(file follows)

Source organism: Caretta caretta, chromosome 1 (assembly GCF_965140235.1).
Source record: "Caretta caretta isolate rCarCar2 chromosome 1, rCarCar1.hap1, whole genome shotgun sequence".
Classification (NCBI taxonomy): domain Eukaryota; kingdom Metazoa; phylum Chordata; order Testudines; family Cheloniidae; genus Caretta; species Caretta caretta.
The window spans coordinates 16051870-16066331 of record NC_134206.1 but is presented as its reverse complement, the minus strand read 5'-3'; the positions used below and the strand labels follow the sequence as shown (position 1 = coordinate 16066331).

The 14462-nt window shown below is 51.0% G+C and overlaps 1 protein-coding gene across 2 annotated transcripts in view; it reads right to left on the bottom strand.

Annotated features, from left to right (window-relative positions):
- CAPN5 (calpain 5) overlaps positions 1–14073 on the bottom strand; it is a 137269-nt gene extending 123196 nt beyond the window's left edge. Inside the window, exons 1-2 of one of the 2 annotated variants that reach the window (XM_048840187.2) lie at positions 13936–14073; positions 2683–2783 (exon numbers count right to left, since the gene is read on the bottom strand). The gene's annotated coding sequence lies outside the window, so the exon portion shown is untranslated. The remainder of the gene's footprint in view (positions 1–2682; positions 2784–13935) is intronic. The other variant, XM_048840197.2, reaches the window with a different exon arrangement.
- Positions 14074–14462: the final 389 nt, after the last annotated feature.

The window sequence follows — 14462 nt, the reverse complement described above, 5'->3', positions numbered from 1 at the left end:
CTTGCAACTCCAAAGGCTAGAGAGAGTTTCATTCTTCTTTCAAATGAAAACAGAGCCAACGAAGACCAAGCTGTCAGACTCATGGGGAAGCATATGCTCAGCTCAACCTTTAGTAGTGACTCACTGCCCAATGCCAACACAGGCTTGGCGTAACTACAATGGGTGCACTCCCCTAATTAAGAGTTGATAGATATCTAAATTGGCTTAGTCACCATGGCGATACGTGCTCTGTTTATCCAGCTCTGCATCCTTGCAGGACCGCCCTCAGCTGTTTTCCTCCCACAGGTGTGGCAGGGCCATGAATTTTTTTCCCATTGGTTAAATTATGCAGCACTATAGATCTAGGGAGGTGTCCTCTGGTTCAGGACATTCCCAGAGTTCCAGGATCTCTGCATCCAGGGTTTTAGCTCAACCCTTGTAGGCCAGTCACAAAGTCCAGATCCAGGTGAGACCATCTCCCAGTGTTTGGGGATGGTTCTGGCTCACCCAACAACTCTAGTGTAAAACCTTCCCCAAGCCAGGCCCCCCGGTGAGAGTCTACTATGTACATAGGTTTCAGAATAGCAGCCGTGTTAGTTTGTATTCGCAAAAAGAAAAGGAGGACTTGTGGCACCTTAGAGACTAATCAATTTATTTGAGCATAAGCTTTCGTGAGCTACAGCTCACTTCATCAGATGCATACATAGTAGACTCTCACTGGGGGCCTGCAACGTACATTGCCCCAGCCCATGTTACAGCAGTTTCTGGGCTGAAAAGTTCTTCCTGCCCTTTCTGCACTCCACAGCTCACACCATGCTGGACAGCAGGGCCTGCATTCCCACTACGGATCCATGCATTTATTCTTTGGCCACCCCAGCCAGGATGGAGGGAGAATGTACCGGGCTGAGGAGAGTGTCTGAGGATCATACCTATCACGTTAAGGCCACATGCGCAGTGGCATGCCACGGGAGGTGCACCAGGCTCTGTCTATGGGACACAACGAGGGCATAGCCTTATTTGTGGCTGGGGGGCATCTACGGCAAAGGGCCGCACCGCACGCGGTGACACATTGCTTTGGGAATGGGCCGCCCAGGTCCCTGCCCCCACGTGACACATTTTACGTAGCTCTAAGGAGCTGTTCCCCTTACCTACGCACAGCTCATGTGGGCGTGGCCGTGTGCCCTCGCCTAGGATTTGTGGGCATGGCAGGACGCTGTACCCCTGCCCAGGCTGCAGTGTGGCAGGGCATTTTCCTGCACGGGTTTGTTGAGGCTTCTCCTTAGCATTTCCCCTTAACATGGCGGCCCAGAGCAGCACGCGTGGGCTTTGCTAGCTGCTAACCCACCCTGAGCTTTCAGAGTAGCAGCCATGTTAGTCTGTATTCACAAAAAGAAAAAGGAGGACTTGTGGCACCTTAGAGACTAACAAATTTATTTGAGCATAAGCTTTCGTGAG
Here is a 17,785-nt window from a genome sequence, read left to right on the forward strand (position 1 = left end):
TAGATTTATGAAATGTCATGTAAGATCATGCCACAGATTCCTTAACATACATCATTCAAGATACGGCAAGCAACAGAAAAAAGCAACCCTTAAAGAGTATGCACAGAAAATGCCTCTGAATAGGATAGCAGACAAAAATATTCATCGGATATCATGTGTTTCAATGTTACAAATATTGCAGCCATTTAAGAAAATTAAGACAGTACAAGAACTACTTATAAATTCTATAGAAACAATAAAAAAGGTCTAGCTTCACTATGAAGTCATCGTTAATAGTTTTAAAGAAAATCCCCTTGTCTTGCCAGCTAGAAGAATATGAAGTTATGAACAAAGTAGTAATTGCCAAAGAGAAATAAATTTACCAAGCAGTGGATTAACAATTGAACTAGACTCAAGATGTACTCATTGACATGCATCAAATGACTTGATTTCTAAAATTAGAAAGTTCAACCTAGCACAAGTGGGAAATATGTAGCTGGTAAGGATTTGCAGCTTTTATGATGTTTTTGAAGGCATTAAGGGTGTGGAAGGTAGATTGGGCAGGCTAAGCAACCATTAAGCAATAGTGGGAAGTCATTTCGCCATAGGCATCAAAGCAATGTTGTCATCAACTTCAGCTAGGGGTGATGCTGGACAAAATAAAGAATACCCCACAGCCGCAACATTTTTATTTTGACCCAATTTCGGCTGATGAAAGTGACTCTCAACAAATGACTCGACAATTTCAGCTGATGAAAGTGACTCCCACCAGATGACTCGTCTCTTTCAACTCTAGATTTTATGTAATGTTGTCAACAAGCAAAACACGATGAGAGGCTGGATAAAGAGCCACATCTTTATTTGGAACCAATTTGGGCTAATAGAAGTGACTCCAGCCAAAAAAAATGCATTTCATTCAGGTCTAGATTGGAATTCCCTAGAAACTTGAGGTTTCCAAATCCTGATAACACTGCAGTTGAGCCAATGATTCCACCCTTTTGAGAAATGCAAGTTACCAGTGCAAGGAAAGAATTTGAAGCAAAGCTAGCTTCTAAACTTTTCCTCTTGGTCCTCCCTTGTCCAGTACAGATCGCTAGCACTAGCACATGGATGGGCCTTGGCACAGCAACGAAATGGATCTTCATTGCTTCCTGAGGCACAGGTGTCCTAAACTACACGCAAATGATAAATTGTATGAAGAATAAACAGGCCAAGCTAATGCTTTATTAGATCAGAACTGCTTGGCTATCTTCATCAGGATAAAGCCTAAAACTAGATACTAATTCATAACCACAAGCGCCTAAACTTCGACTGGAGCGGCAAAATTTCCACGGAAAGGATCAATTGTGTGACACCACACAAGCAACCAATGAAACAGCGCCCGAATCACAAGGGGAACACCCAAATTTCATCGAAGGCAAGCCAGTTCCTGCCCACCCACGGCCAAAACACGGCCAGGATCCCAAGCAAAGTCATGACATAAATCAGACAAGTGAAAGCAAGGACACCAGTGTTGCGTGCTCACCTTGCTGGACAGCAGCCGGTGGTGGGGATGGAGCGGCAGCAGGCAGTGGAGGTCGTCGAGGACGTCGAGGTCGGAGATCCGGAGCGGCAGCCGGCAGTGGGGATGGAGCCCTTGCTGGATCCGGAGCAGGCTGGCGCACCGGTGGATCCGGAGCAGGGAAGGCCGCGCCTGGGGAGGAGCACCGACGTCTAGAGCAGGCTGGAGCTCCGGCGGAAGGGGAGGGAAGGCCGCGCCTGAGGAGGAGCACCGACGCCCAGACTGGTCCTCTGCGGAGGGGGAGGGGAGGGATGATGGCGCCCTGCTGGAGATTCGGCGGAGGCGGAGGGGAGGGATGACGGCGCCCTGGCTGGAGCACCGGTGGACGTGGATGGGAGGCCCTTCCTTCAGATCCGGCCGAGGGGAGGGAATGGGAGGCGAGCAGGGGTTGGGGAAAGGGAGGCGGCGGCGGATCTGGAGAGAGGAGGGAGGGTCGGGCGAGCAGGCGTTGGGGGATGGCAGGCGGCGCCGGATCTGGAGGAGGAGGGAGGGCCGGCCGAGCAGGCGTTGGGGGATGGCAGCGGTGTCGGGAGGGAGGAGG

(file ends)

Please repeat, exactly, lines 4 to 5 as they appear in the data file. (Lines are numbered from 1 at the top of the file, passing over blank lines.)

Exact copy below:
The window spans coordinates 16051870-16066331 of record NC_134206.1 but is presented as its reverse complement, the minus strand read 5'-3'; the positions used below and the strand labels follow the sequence as shown (position 1 = coordinate 16066331).

The 14462-nt window shown below is 51.0% G+C and overlaps 1 protein-coding gene across 2 annotated transcripts in view; it reads right to left on the bottom strand.